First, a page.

What is a 504 plan?
A 504 plan is a creation of Section 504 of the Rehabilitation Act of 1973, which states that no one can be excluded from federally funded programs, including elementary, secondary, or postsecondary schooling due to a disability. Section 504 attempts to level the playing field for students with disabilities. A Section 504 disability is a physical or mental impairment that substantially limits one or more major life activities. Diabetes is a prime example of a disability under Section 504. Section 504 applies to all schools that receive federal assistance.
A 504 Plan is a contract between the student/parents and the school that states the accommodations the child will receive.
Please be aware that a 504 plan is not the same as an IEP. An IEP is for children whose disabilities adversely affect educational performance and is much more proactive in that it states services available to the child. A 504 plan is used when the child’s disability does not affect educational performance.
Take the example of a child with diabetes. If the condition does not adversely affect educational performance, then a 504 plan would be utilized. The 504 plan could state that the school would have trained personnel on site at all times who could administer medication to the child, state that the child is able to administer medication to herself if needed, state that the child will have access to food/drink if experiencing a drop in blood sugars, etc.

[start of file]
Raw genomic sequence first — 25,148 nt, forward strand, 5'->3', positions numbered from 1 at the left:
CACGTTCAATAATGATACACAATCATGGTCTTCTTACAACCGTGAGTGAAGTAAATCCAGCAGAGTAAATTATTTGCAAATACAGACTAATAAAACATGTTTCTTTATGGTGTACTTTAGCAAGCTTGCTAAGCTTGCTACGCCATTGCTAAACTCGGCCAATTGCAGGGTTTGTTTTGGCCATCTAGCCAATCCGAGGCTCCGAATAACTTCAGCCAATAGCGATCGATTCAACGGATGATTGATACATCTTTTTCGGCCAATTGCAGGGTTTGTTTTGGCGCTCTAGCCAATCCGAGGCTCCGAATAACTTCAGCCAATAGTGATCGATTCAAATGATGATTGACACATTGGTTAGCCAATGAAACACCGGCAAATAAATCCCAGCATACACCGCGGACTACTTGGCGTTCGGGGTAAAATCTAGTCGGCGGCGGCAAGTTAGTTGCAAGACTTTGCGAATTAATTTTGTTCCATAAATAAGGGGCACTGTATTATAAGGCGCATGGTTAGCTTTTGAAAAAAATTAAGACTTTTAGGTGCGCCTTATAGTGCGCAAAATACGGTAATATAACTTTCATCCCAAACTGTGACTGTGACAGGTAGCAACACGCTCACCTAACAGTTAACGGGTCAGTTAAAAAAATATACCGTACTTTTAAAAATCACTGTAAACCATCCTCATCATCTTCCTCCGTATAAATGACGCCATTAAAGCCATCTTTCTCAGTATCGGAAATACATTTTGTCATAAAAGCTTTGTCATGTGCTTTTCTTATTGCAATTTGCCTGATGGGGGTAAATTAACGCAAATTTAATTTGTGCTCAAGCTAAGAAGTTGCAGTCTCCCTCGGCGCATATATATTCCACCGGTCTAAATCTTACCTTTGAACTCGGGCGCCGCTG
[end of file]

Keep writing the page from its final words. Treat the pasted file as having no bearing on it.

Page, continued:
If your child suffers from a disability, you should speak with the school to see if accommodations are available. If you cannot resolve the issue with the school, please feel free to contact me to discuss your rights.
What is an IEP?
An Individual Education Program is defined in 20 U.S.C. § 1414 (d)(1)(a). An IEP is basically a contract between the school and a child who is identified as having a disability under the IDEA who needs special education. Usually this comes about because the child has a condition that interferes with the ability to learn and the parent or teacher notices the child is having trouble keeping up with their peers. After the condition is identified and it is noted that the child qualifies for help, an IEP is created. The IEP sets goals for the child and details the services the school will provide. An IEP meeting will take place to determine the needs of the child and how to meet those needs. School staff, teachers, other professionals, and the child’s parents are usually present at the IEP meeting and a plan is created.
As the name indicates, the IEP is individualized for the child. Once the IEP is in place, the school follows the plan to help the child excel. If your child is struggling in school and has a condition you believe is the cause of his or her struggles, please bring it to the attention of your child’s teachers. I’m sure your child’s teachers would be more than willing to help.